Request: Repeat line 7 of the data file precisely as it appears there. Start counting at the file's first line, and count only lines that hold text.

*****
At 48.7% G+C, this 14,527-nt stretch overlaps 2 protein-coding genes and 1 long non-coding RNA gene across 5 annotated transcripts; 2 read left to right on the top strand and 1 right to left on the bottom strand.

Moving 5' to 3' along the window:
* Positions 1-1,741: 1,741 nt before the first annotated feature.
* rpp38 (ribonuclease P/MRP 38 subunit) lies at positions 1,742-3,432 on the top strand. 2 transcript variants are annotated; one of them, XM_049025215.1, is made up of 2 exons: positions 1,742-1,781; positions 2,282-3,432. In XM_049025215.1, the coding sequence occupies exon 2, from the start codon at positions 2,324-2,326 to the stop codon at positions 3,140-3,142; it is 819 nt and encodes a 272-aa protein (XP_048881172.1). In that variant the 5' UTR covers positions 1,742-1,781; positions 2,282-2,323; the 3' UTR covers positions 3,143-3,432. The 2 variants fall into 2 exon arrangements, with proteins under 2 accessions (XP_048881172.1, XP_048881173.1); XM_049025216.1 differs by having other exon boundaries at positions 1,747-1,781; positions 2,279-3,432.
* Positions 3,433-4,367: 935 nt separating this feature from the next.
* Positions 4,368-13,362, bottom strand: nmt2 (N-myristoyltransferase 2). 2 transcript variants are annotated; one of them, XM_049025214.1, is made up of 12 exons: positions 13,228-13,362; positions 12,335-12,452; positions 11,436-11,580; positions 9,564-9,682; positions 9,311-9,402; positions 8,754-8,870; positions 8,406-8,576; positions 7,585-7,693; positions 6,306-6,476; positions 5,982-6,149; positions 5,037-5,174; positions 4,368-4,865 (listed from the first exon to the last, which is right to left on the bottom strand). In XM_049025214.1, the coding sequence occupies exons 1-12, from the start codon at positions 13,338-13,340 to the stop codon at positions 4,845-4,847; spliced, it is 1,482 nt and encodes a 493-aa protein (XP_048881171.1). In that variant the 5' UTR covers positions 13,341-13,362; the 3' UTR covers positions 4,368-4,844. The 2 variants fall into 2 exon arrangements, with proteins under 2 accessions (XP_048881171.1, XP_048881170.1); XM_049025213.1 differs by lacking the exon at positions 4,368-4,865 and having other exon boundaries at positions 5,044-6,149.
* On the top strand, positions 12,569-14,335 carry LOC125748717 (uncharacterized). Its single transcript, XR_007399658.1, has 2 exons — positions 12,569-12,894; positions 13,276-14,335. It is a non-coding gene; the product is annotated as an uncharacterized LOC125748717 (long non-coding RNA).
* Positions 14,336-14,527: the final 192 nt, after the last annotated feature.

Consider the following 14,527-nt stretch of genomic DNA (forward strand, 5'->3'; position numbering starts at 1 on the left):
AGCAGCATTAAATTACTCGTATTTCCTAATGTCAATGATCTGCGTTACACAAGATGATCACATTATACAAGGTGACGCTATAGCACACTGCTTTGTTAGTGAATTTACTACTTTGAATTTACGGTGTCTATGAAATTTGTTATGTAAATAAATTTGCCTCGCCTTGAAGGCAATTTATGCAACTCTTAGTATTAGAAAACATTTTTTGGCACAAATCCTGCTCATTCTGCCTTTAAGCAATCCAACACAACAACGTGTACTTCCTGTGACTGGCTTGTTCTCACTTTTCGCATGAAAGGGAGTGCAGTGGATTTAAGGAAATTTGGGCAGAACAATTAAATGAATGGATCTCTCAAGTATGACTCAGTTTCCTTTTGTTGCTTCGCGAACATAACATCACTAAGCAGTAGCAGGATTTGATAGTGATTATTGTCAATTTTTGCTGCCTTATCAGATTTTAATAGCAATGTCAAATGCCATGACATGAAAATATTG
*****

* On the top strand, positions 12,569-14,335 carry LOC125748717 (uncharacterized). Its single transcript, XR_007399658.1, has 2 exons — positions 12,569-12,894; positions 13,276-14,335. It is a non-coding gene; the product is annotated as an uncharacterized LOC125748717 (long non-coding RNA).